The Rt Hon. Thomas Huxley
|Born||4 May 1825 |
|Died||29 June 1895|
Thomas Henry Huxley, FRS (4 May 1825 – 29 June 1895) was an English biologist, known as "Darwin's Bulldog" for his defence of Charles Darwin's theory of evolution.
Thomas Huxley's most famous debate was against Archbishop Samuel Wilberforce who was coached by Richard Owen (who he also debated against) demonstrated that there were close similarities between the cerebral anatomy of humans and gorillas. Huxley did not accept many of Darwin's ideas, such as gradualism and was more interested in advocating a materialist professional science than in defending natural selection.
A talented populariser of science, he coined the term "agnosticism" to describe his stance on religious belief (see Thomas Henry Huxley and agnosticism).
He is credited with inventing the concept of "biogenesis", a theory stating that all cells arise from other cells and also "abiogenesis," describing the generation of life from non-living matter.
Huxley, born in Ealing in west London, was the second youngest of eight children of George Huxley, a teacher of mathematics in Ealing. At seventeen he commenced regular medical studies at Charing Cross Hospital, where he had obtained a scholarship. At twenty he passed his first M.B. examination, at the University of London, winning the gold medal for anatomy and physiology. In 1845, he published his first scientific paper, demonstrating the existence of a hitherto unrecognized layer in the inner sheath of hairs, a layer that has been known since as Huxley's layer.
Huxley then applied for an appointment in the navy. He obtained the post of surgeon to HMS Rattlesnake, about to start for surveying work in Torres Strait. Rattlesnake left England on December 3, 1846 and, once they had arrived in the southern hemisphere, Huxley devoted his time to the study of marine invertebrates. He began to send details of his discoveries back to England and his paper, On the Anatomy and the Affinities of the Family of Medusae, was printed by the Royal Society in the 'Philosophical Transactions', in 1849. Huxley united the Hydroid and Sertularian polyps with the Medusae, to form a class to which he subsequently gave the name of Hydrozoa. The connection he made was that all the members of the class consisted of two membranes, enclosing a central cavity or stomach. This is characteristic of what are now called the Cnidaria. He compared this feature to the serous and mucous structures of embryos of higher animals.
The value of Huxley's work was recognized and, on returning to England, in 1850, he was elected a Fellow of the Royal Society. In the following year, at the age of twenty-six, he not only received the Royal medal but was also elected on the council. He secured the friendship of Joseph Dalton Hooker and John Tyndall, who remained his lifelong friends. The Admiralty retained him as a nominal assistant-surgeon, in order that he might work on the observations he had made during the voyage of Rattlesnake. He was thus enabled to produce various important memoirs, especially those on certain Ascidians, in which he solved the problem of Appendicularian organism, whose place in the animal kingdom Johannes Peter Müller had found himself wholly unable to assign and on the morphology of the Cephalous Mollusca.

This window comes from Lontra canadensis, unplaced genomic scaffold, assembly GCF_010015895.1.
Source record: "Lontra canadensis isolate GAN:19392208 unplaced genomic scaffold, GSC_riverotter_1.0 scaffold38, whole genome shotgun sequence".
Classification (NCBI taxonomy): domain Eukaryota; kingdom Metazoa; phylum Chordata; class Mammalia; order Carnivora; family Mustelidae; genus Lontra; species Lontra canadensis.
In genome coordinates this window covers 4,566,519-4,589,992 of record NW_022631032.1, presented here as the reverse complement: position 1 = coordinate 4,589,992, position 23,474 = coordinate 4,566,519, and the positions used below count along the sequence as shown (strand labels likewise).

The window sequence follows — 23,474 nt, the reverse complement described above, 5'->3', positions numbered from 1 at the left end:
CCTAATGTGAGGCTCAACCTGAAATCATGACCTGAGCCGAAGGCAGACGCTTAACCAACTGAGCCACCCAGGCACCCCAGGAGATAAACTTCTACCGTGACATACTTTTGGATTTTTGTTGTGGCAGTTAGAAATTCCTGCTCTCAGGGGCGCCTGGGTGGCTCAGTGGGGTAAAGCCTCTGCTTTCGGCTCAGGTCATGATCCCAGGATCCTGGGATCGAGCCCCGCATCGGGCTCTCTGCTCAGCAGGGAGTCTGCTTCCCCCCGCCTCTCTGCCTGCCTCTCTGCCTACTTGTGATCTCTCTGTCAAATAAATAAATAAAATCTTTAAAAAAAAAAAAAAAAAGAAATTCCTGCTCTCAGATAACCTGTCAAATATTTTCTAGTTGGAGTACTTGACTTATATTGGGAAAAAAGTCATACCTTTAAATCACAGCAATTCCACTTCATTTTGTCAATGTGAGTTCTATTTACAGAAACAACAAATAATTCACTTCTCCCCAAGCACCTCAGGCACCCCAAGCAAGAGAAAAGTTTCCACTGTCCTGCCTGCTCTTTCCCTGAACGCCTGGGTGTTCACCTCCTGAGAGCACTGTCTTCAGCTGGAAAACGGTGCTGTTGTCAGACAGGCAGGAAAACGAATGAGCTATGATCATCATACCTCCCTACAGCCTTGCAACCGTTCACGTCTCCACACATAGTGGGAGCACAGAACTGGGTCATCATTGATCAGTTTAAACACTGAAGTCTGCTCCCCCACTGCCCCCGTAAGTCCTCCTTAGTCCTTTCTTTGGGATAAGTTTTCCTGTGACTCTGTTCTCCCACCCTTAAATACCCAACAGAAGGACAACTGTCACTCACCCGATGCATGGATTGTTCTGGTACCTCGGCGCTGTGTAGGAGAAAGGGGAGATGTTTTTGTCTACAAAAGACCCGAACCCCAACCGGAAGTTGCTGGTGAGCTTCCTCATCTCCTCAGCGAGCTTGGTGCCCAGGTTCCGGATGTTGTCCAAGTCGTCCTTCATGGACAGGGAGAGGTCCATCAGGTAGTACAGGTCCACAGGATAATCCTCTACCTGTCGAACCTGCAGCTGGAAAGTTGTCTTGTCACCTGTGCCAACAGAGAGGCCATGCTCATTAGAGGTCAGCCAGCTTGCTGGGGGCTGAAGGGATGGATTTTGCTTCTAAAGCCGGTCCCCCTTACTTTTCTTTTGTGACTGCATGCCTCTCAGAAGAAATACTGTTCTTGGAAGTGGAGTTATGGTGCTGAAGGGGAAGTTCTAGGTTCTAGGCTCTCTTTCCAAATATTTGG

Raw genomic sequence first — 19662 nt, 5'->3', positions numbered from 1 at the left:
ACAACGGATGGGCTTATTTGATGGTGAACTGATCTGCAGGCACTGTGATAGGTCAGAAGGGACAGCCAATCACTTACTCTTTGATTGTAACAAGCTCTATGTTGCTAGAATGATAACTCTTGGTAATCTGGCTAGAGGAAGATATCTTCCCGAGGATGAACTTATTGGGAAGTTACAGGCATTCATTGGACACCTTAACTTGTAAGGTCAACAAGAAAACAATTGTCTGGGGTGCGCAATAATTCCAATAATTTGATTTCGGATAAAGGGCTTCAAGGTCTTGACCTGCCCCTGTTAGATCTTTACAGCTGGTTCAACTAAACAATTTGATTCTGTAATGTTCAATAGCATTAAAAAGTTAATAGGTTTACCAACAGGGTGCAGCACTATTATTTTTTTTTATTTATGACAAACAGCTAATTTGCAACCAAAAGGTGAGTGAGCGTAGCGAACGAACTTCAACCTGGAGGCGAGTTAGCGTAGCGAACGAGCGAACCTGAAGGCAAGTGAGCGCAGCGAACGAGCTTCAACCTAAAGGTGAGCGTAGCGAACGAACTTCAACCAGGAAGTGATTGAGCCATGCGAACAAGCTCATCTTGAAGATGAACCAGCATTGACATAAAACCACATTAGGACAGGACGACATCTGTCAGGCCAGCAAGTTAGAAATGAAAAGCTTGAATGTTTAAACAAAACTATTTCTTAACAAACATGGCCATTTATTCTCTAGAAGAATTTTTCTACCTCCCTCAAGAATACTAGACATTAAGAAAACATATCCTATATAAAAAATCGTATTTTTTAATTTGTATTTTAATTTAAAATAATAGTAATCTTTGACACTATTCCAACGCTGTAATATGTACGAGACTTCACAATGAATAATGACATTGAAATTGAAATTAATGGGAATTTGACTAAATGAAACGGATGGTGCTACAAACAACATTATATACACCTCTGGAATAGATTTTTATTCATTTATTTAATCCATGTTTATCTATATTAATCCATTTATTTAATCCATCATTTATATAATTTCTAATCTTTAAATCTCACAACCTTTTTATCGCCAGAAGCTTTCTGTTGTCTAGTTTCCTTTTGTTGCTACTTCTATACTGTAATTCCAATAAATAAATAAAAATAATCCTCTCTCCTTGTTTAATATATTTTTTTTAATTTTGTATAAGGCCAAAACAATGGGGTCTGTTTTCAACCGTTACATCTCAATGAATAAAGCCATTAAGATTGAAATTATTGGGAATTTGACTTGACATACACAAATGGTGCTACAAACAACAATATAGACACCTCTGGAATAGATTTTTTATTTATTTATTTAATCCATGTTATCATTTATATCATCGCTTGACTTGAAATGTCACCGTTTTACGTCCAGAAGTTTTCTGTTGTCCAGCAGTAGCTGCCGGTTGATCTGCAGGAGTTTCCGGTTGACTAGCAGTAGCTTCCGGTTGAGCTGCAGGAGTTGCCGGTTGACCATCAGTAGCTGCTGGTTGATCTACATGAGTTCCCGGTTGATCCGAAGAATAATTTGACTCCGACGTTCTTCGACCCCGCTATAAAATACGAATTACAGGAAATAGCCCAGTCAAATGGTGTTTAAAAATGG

Huxley resigned from the navy and, in July 1854, he became lecturer at the School of Mines and naturalist to the Geological Survey in the following year. His most important research belonging to this period was the Croonian Lecture, delivered before the Royal Society, in 1858, on The Theory of the Vertebrate Skull. In this, he rejected Richard Owen's view that the bones of the skull and the spine were homologous, an opinion previously held by Goethe and Lorenz Oken.
Huxley is also well-known for his treatise on physiography which is a detailed physical geography of the Thames River Basin, published in 1878.
In 1855, he married Henrietta Anne Heathorn (1825-1915), an English emigrée whom he had met in Sydney. They kept correspondence until he was able to send for her. They had five daughters and three sons, including the writer Leonard Huxley (1860-1933):
In 1859, Charles Darwin's The Origin of Species was published. Huxley had previously rejected Jean-Baptiste Lamarck's theory of transmutation, on the basis that there was insufficient evidence to support it. However, he believed that Darwin at least gave a hypothesis which was good enough as a working basis, even though he believed evidence was still lacking and became one of Darwin's main supporters in the debate that followed the book's publication. He did this in a lecture at the Royal Institution, in February 1860 and spoke in favour of Darwin's theory of natural selection in the debate at the British Association meeting, at the Oxford University Museum, in June. He was joined on this occasion by his friend Hooker and they were opposed by the Bishop of Oxford, Samuel Wilberforce and Robert FitzRoy, the captain of HMS Beagle.